Even the most dedicated and excited of missions or ministry majors have a difficult time picturing themselves in a foreign country. Jon Reid and his wife, Nicolle, were no different.
“When I came to Huntington University, the PRIME program was obviously a major draw to me,” Reid said. “I was excited about where I might go on PRIME, especially after reading about students that had gone all over the world to exciting places like Africa and Ireland. But I didn’t actually think that I would be one of those students that would go overseas. I am actually a little surprised that I ended up in Mexico, but I am happy that I am here.”
In 2005, Reid went to Mazatlán, Mexico, with a group from Michigan. After seeing what a church was like in a much less privileged part of the world, Reid decided that if it was in his power, any youth group he worked with would have the same experience to see what he saw. Since his experience, Mexico has always had a special place in his heart.
“I love the people, the culture, the food and the church – it is different and refreshing,” said Reid, a senior youth ministries major from Mansfield, Ohio.
With all this in mind, when it came time to decide where his PRIME would take place and how it would all come about, Reid’s heart pulled him toward Mexico.
After speaking with a professor about his draw to Mexico, Dr. Karen Jones, associate professor of ministry and missions, put Reid in contact with Dennis Poulette, a professor of youth ministry in Mexico City, who worked with Reid to fill out an application for Youth Ministry International. YMI is a worldwide organization that sends youth ministers as teachers to other countries to work with youth and youth pastors. By filling out an application for YMI, Reid was considered a college intern for YMI and from there, things seemed to fall into place.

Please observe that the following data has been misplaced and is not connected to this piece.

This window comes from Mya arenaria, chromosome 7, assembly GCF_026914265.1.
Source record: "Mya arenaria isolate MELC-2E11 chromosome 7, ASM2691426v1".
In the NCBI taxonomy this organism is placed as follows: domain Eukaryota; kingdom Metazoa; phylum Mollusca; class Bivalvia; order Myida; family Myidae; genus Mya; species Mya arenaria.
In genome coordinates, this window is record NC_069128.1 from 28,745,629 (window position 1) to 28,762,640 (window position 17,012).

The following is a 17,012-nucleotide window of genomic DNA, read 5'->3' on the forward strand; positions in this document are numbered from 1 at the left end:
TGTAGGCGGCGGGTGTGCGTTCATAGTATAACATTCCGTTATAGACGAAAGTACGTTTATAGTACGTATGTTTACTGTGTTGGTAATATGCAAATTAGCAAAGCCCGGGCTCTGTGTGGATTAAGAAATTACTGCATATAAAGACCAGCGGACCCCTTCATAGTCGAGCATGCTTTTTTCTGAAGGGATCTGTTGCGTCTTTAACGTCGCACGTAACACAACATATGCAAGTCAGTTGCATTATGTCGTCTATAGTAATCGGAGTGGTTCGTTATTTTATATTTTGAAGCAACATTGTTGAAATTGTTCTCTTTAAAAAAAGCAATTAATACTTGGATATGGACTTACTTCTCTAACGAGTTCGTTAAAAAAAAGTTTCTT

After finalizing all the plans for Mexico, the Reids began the process of raising the finances to go and putting life on the states on hold. And then there was the language barrier.
To compensate for their lack of Spanish skills, upon arriving in Mexico in late May, it was decided that the Reids would spend their first month in a little town named Cuernavaca. While there, Jon Reid spent seven hours a day, five days a week, studying Spanish at the language school.
“This helped immensely!” he said. “I am by no means fluent, but I can usually carry on a conversation.”
In early July, the Reids moved into an apartment that “has less square footage than the hallway of a residence hall at the university” in Mexico City where Jon Reid’s true PRIME experience began with Iglesia Cristiana Renovación as the assistant youth minister with Huberto. Working as the assistant youth minister, Reid has taken over planning and executing Saturday afternoon youth meetings as well as organizing and programming youth events and starting up Wednesday movie nights. On top of this, the Reids are working as English tutors to some of their neighbors, and Jon Reid occasionally plays piano during the Friday night prayer meeting.
Though it has been a challenge to be so far from home and the normalcy of a life they have known, the Reids considered themselves well prepared for life outside the United States.